I don't think this comparison (to ones own countries' median income, PPP-adjusted) can be escaped since "middle-class" is being interpreted as intra-country. This is what I would expect since when I think myself if I qualify as middle-class, I don't compare myself to the Yemenis, I compare myself to other Americans.
So the graph uses different definitions of middle class standard of living and conflates the results.
Bluntly, it's lying with statistics.
I think I see what you're saying:
The prices are already PPP (did you mean that instead of PPI?), thus the _additional_ adjustment of middle class as varying country per country (on a USD value basis) is then misleading/lying. E.g. Someone below the threshold of middle class in the USA may still be considered middle class in Germany.
The issue I see specifically is here:
>So the graph uses different definitions of middle class standard of living and conflates the results.
They use a _consistent_ definition of 75% to 200% (a percent basis) of the median income in each country.
What you interpret as different definitions stems from the fact that these countries have different median incomes.
And that's the whole point of the category of "middle-class" isn't it? Consider the edge case of some fictional country where their currency is gold bars and diamonds. "In America you'd be rich!" you may tell a middle class member of that country. "That's great, but I'm middle of the road around here actually" Is what they would respond. The fact that a homeless person in the US, with their scant possesions, would maybe be wealthy in Yemen (ignoring the myriad other issues) has no bearing on their current condition in the US.
If we compare these countries on a worldwide median household-income basis ($9,733 ), almost everyone in the developed world would be "middle-class" or higher. Would that mean there are no issues there?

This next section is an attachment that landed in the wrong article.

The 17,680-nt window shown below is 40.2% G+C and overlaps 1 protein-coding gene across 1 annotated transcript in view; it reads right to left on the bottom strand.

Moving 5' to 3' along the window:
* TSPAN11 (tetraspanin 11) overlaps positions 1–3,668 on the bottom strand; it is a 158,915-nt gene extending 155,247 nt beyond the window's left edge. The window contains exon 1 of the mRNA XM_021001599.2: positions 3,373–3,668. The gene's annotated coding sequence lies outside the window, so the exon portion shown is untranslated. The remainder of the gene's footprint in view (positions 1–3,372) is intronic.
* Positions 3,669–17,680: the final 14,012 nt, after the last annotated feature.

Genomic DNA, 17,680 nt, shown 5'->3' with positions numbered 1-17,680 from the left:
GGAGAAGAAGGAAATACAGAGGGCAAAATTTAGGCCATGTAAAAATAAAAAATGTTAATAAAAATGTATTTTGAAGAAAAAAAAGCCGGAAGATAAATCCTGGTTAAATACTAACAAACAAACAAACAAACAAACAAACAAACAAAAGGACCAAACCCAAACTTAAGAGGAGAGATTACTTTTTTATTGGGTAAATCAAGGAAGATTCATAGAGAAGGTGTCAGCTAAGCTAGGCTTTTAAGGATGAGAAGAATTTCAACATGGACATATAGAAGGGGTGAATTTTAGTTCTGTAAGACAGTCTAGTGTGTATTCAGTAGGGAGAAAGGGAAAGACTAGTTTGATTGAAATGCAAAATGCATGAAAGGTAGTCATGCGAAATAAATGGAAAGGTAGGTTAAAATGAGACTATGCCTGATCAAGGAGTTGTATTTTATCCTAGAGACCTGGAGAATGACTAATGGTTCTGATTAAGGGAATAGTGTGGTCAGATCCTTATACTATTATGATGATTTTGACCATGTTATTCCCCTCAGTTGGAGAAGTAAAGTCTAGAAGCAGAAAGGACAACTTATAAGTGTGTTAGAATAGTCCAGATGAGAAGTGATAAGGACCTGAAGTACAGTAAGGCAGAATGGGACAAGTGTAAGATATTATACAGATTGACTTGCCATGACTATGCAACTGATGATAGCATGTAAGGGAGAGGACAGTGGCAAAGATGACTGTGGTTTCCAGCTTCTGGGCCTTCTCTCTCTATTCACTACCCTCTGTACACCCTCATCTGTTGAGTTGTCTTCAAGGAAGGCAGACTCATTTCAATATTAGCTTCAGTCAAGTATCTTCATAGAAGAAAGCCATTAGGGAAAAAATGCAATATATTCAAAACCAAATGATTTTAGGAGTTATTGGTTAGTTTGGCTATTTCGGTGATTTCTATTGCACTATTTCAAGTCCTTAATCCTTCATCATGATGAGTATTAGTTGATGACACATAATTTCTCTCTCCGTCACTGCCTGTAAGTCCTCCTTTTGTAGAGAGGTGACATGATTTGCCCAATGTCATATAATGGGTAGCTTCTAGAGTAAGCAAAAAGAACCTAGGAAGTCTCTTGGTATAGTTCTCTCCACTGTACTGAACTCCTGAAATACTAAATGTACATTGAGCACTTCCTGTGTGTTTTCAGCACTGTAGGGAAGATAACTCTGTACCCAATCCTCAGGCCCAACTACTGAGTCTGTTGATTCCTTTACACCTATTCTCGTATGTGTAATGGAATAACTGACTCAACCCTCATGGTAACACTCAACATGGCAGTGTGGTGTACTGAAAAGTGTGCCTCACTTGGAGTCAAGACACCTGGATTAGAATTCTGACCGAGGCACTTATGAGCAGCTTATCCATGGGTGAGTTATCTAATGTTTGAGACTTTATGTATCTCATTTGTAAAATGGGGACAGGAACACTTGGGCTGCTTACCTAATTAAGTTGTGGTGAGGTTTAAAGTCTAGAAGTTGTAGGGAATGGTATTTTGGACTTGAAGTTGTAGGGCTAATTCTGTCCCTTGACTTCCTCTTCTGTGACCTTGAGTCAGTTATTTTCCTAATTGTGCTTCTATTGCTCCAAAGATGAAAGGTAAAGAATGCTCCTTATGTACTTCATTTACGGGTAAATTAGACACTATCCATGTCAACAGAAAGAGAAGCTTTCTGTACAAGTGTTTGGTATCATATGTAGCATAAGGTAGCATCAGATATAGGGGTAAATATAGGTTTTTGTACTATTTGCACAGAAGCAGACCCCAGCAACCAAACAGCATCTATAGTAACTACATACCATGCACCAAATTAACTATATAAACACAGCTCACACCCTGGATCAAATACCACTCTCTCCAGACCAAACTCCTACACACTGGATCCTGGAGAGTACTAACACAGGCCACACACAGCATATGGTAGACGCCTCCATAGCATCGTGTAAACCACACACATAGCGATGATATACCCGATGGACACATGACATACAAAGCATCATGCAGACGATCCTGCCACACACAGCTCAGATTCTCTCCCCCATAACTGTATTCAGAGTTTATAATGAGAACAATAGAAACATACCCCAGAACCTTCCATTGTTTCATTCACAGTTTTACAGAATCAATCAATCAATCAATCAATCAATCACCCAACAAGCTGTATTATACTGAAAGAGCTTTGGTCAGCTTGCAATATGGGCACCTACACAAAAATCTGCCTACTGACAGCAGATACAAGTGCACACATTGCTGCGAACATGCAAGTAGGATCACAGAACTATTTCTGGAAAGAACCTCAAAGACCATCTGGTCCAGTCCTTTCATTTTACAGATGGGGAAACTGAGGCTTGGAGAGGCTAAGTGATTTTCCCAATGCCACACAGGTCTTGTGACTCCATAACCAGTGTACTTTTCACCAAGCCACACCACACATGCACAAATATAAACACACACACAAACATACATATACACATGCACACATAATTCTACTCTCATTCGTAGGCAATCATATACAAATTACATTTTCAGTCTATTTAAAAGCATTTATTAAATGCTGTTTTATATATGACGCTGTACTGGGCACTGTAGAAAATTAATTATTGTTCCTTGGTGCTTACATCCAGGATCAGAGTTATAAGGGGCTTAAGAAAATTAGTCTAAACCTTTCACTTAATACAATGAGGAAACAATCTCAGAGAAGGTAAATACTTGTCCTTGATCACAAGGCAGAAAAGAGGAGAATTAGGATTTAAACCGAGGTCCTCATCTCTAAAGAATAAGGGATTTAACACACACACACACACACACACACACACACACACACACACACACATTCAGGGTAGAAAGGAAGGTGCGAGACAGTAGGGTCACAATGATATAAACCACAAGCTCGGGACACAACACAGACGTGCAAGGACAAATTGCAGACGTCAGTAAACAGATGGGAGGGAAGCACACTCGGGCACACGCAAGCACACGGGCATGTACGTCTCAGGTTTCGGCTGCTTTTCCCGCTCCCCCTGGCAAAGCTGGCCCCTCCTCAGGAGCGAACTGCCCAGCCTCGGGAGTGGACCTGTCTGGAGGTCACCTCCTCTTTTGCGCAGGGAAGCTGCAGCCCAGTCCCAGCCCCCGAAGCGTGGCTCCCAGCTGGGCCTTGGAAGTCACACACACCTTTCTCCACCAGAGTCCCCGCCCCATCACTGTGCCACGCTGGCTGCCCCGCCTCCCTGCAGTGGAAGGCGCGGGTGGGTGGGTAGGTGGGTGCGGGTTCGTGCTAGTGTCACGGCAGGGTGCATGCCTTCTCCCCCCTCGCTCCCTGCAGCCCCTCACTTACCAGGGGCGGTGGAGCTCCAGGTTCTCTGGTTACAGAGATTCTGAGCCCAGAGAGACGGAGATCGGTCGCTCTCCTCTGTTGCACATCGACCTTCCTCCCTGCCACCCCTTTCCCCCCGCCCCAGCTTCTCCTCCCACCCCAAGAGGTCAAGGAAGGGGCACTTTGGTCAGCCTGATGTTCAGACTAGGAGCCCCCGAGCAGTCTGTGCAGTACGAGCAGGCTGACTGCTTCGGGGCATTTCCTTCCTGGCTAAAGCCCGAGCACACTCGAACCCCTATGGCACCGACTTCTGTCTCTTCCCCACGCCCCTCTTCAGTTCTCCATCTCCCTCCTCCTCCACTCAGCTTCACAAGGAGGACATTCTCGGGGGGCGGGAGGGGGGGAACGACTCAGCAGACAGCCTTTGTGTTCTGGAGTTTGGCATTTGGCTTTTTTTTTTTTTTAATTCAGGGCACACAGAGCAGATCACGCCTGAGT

When the alternative is an "opposition" party that is suffering from "affluenza" , it's unlikely real fixes will happen anytime soon.
I've posted the graph here: https://kyso.io/eoin/gdp-per-capita-vs-gini
And a discussion link here: https://news.ycombinator.com/item?id=19732909
I still rent for $2700/month. I don't want to buy an overpriced home in the bay in the suburbs (I wish we had for-sale condos like Toronto everywhere... still don't know why)
I do well. I'm 32. I'm on an upwards path. But I don't feel upper class. I feel middle class. Maybe upper-middle. But I don't feel like I'm killing it. Should I?
In est: the upper class are courtiers. Courtiers for investments, placements onto boards of directors, management roles of other people’s wealth, and so on. All upper-class people are inherently both grantors, and recipients, of such favor.
And once you have such favor, money becomes kind of irrelevant. You can access huge pools of other people’s money, to do whatever you want to do, so why would you need your own money? (Even if, sometimes, you do. There are such things as “starving nobles”, who have the ability to command others’ fortunes but who have no personal fortune. Usually because they’ve already put their personal fortune to work in some way.)
If you’ve ever read the Cory Doctorow book Down and Out in the Magic Kingdom, the “whuffie” currency from that book is basically already reality for the upper class. (The only difference is that whuffie puts a legible number on aggregate total favor, which is intentionally made as illegible as possible in reality.)